Workplace-based knowledge exchange activities between researchers, policymakers and providers in the health and care sector have the potential to solve problems, stimulate innovation, and offer career development opportunities. pIn our attempt to better understand their contribution to the health and care sector, we encountered challenges that led us to outline a clearer nomenclature and reporting principles to help with evaluation of programmes and future attempts to study the sector.
In-person knowledge exchange programmes aim to improve relationships between participants, helping them to better understand each other’s challenges and find solutions in common in order to improve the delivery of health and care. They can include job shadowing, work-placements, project-based collaborations, and secondments. Examples include the Paired Learning programme, involving hospital-based doctors and managers shadowing one another; the Wessex Model for Workplace Exchanges, involving GPs and secondary care consultants spending time in each other’s workplace; or Harkness Fellowships involving individuals committed to strengthening health policy spending a year working in the US.
As a research priority for Research England and as a group of clinicians and researchers interested in knowledge mobilisation, we sought to better understand the contribution of workplace-based exchanges in the health and care sector by systematically identifying and describing the characteristics of opportunities available to people working in health or care in the United Kingdom.
Through a scoping study and mapping exercise we systematically identified 147 academic articles and 74 websites on in-person exchanges for people working in the health or care sector. Programmes had a wide range of duration, lasting anywhere from one day to five years. Their objectives spanned from individual benefits around building networks, through to organisational level benefits around bringing innovation back to employers. Some were one-way exchanges, while others were two-way. Many included activities like networking, action-learning sets, mentorship, or joint quality improvement projects – often described more broadly as a ‘fellowship’ programme. Funding was not consistently provided.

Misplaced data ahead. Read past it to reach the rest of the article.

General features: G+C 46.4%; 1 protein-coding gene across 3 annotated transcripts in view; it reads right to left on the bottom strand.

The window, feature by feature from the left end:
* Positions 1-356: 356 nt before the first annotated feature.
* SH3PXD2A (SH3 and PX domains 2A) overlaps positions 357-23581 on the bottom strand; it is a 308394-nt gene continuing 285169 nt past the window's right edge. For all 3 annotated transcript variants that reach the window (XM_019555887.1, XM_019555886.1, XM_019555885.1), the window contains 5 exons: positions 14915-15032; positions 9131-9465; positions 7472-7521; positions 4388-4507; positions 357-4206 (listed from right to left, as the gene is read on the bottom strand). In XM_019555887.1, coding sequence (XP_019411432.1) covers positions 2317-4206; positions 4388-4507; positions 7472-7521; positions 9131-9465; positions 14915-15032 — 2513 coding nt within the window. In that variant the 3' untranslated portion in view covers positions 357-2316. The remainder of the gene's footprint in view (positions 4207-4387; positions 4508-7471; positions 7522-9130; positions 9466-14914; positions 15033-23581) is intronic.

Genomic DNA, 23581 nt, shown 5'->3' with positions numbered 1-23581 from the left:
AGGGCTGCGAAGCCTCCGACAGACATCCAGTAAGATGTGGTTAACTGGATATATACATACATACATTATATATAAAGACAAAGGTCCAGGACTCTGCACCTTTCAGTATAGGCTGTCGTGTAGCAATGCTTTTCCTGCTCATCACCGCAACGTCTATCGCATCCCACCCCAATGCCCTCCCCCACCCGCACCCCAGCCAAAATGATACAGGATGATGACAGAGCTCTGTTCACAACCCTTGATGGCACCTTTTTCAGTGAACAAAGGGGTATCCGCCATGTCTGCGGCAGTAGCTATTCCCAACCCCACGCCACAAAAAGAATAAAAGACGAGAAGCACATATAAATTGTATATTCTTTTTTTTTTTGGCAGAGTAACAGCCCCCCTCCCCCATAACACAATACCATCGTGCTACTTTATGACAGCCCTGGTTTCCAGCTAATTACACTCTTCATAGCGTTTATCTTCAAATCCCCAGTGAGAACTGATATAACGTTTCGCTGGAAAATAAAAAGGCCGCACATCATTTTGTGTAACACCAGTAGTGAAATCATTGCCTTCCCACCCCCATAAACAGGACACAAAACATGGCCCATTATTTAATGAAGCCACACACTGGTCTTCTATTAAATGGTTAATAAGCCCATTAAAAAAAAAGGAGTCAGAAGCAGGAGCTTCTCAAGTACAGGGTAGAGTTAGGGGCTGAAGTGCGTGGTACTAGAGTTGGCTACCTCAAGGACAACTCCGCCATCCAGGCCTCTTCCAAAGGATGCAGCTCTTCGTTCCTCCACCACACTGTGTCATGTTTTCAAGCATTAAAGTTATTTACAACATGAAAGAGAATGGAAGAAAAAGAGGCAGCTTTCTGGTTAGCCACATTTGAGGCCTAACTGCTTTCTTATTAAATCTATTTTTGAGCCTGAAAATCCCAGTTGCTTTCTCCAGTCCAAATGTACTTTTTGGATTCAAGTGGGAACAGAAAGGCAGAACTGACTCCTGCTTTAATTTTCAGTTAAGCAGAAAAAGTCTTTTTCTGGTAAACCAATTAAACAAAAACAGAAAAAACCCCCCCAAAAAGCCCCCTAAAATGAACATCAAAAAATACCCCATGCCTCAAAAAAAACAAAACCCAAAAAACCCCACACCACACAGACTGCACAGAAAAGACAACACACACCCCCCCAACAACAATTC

We found it challenging to systematically identify opportunities online – resulting in over a third of our identified websites coming from word-of-mouth recommendations from well-connected researchers and exchange organisers. Once identified, we found inconsistent and vague language often was used to describe opportunities.
As part of the scoping study, we also interviewed people who had taken part in or organised an exchange who described a range of barriers to participation. These included a lack of knowing how to identify with whom to undertake an exchange (varying ‘tribes’), alongside the burdens of time, costs, and administration regarding arranging exchanges. Exchanges were reported to work best where there was a perceived sense of shared purpose, a long-standing relationship, and trust between organisations.
Based on our research, we propose the use of two new resources to enable exchanges to become easier to search for, describe and evaluate:
Building on existing knowledge mobilisation theories (c.f. Ward 2017), and drawing on the articles and programmes identified, we developed a framework describing activities involved in exchanges. Exchanges identified typically included of one or two of these in-person activities:
Adapting the TIDier framework, and building on the proposed nomenclature above, we recommend a set of reporting principles that can be used by exchange organisers in their advertisements, as well as participants reporting of experiences post-participation. The principles ask questions prompting clear descriptions of the programme’s aims, actions, and outcomes – essentially describing a theory of change, which would enable the evaluation and comparison of these programmes.
Workplace-based exchanges can be an invaluable asset in bridging gaps between different sectors, sub-sectors and disciplines, fostering a culture of continuous learning and improvement. As we continue to utilise and realise potential of such exchange programmes to mobilise knowledge, it is essential to promote consistent terminology (e.g., job shadowing, work placements, project-based collaborations, and secondments), report experiences comprehensively, and invest in evaluation mechanisms to maximise their impact.
- Stephanie Kumpunen, UCL Department of Applied Health Research and Nuffield Trust
- Luisa Pettigrew, Department of Health Services Research and Policy, London School of Hygiene and Tropical Medicine